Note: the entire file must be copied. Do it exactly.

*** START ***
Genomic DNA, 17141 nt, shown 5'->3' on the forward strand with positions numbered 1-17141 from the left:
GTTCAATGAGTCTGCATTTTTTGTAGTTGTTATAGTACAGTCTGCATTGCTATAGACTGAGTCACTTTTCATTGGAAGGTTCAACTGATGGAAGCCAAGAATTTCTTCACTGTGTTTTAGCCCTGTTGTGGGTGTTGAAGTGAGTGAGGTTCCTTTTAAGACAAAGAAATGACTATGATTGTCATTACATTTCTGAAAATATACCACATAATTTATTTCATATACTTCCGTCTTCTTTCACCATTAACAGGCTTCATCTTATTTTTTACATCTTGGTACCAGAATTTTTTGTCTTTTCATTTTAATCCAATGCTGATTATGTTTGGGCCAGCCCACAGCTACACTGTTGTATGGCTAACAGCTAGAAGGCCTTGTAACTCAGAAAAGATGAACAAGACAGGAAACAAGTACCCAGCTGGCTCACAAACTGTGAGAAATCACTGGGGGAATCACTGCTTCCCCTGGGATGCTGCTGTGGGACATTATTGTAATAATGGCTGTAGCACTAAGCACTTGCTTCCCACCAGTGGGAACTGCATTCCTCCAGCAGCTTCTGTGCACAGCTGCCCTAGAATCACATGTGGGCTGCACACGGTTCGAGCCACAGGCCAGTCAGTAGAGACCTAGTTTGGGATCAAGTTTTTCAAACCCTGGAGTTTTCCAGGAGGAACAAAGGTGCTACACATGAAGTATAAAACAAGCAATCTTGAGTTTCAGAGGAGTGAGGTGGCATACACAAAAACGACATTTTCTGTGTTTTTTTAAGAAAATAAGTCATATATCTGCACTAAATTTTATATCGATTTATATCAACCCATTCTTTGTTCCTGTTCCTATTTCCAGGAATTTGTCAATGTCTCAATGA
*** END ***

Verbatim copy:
Genomic DNA, 17141 nt, shown 5'->3' on the forward strand with positions numbered 1-17141 from the left:
GTTCAATGAGTCTGCATTTTTTGTAGTTGTTATAGTACAGTCTGCATTGCTATAGACTGAGTCACTTTTCATTGGAAGGTTCAACTGATGGAAGCCAAGAATTTCTTCACTGTGTTTTAGCCCTGTTGTGGGTGTTGAAGTGAGTGAGGTTCCTTTTAAGACAAAGAAATGACTATGATTGTCATTACATTTCTGAAAATATACCACATAATTTATTTCATATACTTCCGTCTTCTTTCACCATTAACAGGCTTCATCTTATTTTTTACATCTTGGTACCAGAATTTTTTGTCTTTTCATTTTAATCCAATGCTGATTATGTTTGGGCCAGCCCACAGCTACACTGTTGTATGGCTAACAGCTAGAAGGCCTTGTAACTCAGAAAAGATGAACAAGACAGGAAACAAGTACCCAGCTGGCTCACAAACTGTGAGAAATCACTGGGGGAATCACTGCTTCCCCTGGGATGCTGCTGTGGGACATTATTGTAATAATGGCTGTAGCACTAAGCACTTGCTTCCCACCAGTGGGAACTGCATTCCTCCAGCAGCTTCTGTGCACAGCTGCCCTAGAATCACATGTGGGCTGCACACGGTTCGAGCCACAGGCCAGTCAGTAGAGACCTAGTTTGGGATCAAGTTTTTCAAACCCTGGAGTTTTCCAGGAGGAACAAAGGTGCTACACATGAAGTATAAAACAAGCAATCTTGAGTTTCAGAGGAGTGAGGTGGCATACACAAAAACGACATTTTCTGTGTTTTTTTAAGAAAATAAGTCATATATCTGCACTAAATTTTATATCGATTTATATCAACCCATTCTTTGTTCCTGTTCCTATTTCCAGGAATTTGTCAATGTCTCAATGA